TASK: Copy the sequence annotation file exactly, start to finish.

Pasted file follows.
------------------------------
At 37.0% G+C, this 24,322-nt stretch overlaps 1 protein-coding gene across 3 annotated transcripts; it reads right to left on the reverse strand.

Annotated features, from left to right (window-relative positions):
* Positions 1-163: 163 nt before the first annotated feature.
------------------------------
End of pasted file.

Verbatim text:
At 37.0% G+C, this 24,322-nt stretch overlaps 1 protein-coding gene across 3 annotated transcripts; it reads right to left on the reverse strand.

Annotated features, from left to right (window-relative positions):
* Positions 1-163: 163 nt before the first annotated feature.